From here, we start to determine what is community versus separate property. This is where we often run into disputes, as the assets take their character at the time they were acquired. Figuring out which bucket – community or separate – can be a challenge as can coming to consensus as to an asset’s worth. 

Once the property is categorized as community or separate and its worth is established, it is then possible to start to make sense of what to allocate to each party. 

What is Commingling of Property? Ph2]

Commingling in the context of divorce refers to the blending of assets that were originally some community property and some separate property. 

For example, if one spouse has a bank account prior to the marriage in their own name, and then after the marriage, they continue to deposit their paychecks into the account, even though the account is still in one spouse’s name, the funds in the account may become commingled. This can occur because the income from one spouse’s labor during the marriage is community, not separate. Commingling occurs when the separate and community funds are not able to be separated apart by tracing. Often, a financial expert is needed to analyze this issue. Commingling occurs most often in the context of bank accounts.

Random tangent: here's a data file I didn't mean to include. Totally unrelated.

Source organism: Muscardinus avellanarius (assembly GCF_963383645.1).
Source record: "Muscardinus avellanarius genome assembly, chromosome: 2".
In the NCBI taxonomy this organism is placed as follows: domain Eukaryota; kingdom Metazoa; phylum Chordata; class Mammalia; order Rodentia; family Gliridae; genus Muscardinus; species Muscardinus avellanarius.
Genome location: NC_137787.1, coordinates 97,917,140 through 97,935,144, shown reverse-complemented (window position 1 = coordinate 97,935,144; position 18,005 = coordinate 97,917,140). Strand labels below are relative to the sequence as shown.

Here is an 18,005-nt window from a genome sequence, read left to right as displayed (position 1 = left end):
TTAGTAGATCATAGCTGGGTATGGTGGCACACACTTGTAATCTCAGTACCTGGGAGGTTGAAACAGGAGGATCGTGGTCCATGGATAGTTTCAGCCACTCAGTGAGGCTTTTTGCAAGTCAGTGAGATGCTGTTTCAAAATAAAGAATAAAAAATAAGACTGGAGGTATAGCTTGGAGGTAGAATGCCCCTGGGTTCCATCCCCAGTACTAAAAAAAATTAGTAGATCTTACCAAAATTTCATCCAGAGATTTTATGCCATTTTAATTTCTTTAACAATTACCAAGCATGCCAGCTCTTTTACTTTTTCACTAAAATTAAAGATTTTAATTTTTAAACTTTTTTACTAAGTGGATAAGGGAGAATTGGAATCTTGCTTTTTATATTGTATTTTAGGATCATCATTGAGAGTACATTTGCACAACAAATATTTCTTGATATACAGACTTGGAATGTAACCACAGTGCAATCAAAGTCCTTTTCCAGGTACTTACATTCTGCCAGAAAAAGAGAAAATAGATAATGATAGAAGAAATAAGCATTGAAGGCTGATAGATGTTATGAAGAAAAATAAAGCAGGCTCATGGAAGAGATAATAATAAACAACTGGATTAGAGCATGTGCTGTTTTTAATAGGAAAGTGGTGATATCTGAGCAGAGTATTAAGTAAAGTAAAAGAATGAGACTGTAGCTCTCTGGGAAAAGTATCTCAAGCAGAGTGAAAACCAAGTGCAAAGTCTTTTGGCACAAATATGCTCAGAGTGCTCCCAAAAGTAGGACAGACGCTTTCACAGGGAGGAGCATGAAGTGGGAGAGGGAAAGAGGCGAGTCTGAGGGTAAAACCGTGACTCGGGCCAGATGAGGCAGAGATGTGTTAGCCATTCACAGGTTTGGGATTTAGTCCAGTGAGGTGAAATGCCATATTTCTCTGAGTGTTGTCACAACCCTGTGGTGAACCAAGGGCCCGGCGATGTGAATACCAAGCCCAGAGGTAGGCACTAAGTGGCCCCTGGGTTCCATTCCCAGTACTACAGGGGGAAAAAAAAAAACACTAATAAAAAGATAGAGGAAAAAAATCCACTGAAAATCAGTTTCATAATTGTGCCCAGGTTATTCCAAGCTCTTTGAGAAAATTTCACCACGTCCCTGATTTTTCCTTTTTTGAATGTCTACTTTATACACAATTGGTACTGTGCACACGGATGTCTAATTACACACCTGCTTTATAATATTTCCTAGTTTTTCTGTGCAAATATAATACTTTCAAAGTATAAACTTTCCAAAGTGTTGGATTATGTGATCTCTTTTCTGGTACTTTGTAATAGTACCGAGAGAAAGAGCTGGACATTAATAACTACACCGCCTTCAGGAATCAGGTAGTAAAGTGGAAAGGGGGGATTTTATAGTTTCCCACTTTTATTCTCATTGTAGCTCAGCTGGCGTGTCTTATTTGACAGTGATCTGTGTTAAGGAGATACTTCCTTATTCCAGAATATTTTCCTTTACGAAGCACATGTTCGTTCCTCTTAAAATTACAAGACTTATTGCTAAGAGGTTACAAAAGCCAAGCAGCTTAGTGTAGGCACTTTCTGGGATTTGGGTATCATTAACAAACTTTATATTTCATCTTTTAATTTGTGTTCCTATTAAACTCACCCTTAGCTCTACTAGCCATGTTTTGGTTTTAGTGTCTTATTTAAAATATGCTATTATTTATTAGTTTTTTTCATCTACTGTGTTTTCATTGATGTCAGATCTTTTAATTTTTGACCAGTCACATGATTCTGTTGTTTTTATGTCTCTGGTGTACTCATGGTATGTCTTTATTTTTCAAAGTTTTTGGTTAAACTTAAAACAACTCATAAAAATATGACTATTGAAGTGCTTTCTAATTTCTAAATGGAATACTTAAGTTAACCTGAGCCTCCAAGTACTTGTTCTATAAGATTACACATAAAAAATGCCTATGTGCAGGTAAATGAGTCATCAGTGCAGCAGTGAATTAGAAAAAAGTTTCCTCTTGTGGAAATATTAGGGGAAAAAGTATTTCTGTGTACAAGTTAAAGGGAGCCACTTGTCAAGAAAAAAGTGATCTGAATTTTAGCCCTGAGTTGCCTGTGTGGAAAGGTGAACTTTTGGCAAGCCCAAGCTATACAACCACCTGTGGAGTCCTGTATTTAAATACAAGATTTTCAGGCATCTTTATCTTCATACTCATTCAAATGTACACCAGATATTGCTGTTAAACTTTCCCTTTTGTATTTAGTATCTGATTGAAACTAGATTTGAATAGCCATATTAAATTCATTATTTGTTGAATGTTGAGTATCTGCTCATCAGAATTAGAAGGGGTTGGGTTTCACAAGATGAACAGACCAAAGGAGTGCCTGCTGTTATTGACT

Another example could be retirement assets. Many individuals may have a retirement account created prior to marriage. The account itself, and the contributions made prior to marriage are separate property. However, during marriage, people continue to contribute to their retirement. This results in a retirement account that has both separate and community retirement components. Retirement assets need to be analyzed to determine what portion of the accounts are sole and separate versus community. In evaluating an equitable division of retirement accounts, the tax implications for the different retirement vehicles (i.e., SEP, IRA and pension accounts) also need to be considered. 

When Could the Community Have an Interest in Separate Property?

Sometimes, even if you have separate property prior to marriage, there are circumstances when the separate character of the property is not questioned, however the community acquires a lien on the property because of contributions made during the marriage. For example, if you have a separate rental property and you use your income during the marriage to pay the mortgage, or expenses associated with that separate rental property, this may create a situation where the separate property owner owes the community compensation. This is called a community lien.